Media lessons from Sydney Writers Festival: or what Wikileaks and Sneakerpedia have in common

SWF 2011
we've been warned: Paul Gilding, Naomi Oreskes, Curt Stager discuss acting on Climate change as Sam Mostyn facilitates

so Friday evening was spent at the brilliant Sydney Writers Festival at Sydney's Town Hall.  the two sessions, 'who's afraid of Wikileaks?' and the climate-change-themed 'you've been warned' had illuminating things to say on a diversity of subjects but I was particularly struck by what they had to say, explicitly or otherwise, on the subject on media.

a key element in the first session was a specific question posed to the panel on whether Wikileaks is a media organisation or a political organisation.  the panel were agreed in the main that Wikileaks is a media organisation…  that they exist to aggregate, organise and make available information for distribution.

the panel were of the opinion that Wikileaks is non-political in the sense that what happens as a result of the information they release is up not to Wikileaks but rather to those who consume its content.  Wikileaks were, the panel argued, political only in the sense that Assange is a fervent believer in transparency of information, and its ability to hold corrupt organisations and governments to account.

it occured to me that the idea of 'becomng a media organistion' wasn't limited to Wikileaks…  the model – of aggregating useful information and then distributing it – is essentially an owned and then earned media combo.  and any organisation could adopt it…

The greatest sneaker archiving project is about to begin; Footlocker's SneakerPedia

there are parallels to what Footlocker are doing with the rather glorious Sneakerpedia; aggregate information – with utility – into an owned media space.  then use that to stimulate earned media (3,300 Twitter followers and counting) … bought media could come later – amplifying Sneakerpedia's greatest hits or rarest items in print ads, or short form sneaker documentary content on TV, but it doesn't necessarily have to.  Sneakerpedia, like Wikipedia, is an owned and earned media combo – and that's all it has to be: the mechanics of media now not only permit that but in many ways favour it…

because bought media is developing a serious credibilty issue.  the rise of owned media and emergence of tangible earned media has put bought media – as exemplified by the ad – into the spotlight, and the glare seems to be hurting it…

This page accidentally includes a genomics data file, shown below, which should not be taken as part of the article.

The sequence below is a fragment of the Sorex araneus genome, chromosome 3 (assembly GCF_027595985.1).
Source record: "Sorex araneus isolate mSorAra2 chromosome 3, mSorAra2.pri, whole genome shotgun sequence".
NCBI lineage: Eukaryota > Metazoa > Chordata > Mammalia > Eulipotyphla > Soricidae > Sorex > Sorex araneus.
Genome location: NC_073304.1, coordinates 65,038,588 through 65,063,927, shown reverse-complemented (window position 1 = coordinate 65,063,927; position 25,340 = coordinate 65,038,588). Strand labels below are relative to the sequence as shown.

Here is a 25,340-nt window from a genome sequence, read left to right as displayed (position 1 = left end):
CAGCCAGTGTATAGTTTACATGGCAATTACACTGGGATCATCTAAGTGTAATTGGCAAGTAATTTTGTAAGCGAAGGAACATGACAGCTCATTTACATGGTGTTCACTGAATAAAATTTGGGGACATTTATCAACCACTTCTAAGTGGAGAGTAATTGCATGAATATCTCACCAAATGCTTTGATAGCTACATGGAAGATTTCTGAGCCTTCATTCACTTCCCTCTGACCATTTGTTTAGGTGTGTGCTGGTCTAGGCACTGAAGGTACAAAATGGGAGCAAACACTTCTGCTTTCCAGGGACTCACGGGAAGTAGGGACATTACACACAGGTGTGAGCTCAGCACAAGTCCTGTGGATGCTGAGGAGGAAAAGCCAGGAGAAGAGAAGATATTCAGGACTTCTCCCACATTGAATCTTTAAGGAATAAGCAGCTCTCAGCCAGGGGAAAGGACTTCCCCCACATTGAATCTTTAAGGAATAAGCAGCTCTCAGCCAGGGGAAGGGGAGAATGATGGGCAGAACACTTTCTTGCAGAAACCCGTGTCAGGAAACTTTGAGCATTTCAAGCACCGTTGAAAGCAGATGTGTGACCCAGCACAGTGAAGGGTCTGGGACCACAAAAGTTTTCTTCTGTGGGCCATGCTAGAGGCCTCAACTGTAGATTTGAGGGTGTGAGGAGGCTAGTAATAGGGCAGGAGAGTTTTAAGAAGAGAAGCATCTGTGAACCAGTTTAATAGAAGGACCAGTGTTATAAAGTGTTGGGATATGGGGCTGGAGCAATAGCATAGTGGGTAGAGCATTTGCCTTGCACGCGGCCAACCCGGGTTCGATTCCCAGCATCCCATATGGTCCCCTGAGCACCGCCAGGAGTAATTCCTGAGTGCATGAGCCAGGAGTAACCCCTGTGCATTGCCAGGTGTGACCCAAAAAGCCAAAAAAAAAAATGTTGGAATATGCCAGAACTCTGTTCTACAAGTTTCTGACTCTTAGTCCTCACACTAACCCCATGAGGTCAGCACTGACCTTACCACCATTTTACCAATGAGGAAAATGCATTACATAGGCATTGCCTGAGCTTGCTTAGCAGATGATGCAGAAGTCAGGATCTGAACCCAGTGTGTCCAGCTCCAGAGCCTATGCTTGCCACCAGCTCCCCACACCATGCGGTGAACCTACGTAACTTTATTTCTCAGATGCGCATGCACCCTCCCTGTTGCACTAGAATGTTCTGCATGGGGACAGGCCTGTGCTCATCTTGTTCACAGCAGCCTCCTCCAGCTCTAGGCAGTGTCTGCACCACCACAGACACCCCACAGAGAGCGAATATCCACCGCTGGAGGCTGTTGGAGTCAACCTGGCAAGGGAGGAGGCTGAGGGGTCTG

in the second session of the writers festival, a wonderful panel consisting of Paul Gilding, Naomi Oreskes, Curt Stager, Sam Mostyn discussed the hard choices we have to make now to preserve our planet.  Oreskes described how the climate change movement had been undermined (like the anti-smoking lobby before it) by an argument of credible doubt.  the proponents had used bought media to amplify their message to a broad audience.

Oreskes was asked why the pro-climate camp hadn't adopted the same tactics?  her response was stark: "advertising exists to sell people things they don't need, scientists reject that [advertising] can be used to sell climate solutions" … the message is clear, bought media lacks the credibility of owned and earned.

this should come as no surprise to anyone familiar with our industry – the reality is that we have shouted our messages to people for over half a century.  we have created as a result several generations of ambivalence towards our branded messaging, the result of which is now not only passive resilience from audiences, but outright rejection of not only the message but the media delivery channels themselves…

this point is important.  Channel 4 Chief Executive David Abraham noted in his RTS speech this week that according to Channel 4 research, "about two-thirds of all 'TV audiovisual content' viewing time – across TV, PC and mobile – will be 'tracked intelligently' in some way by 2020"… our working assumption should be that such tracking will only be able to be utilised if people permit us to use it.  if they are similarly minded to Oreskes, that may set up a tricky negotiation between our industry and our audiences.

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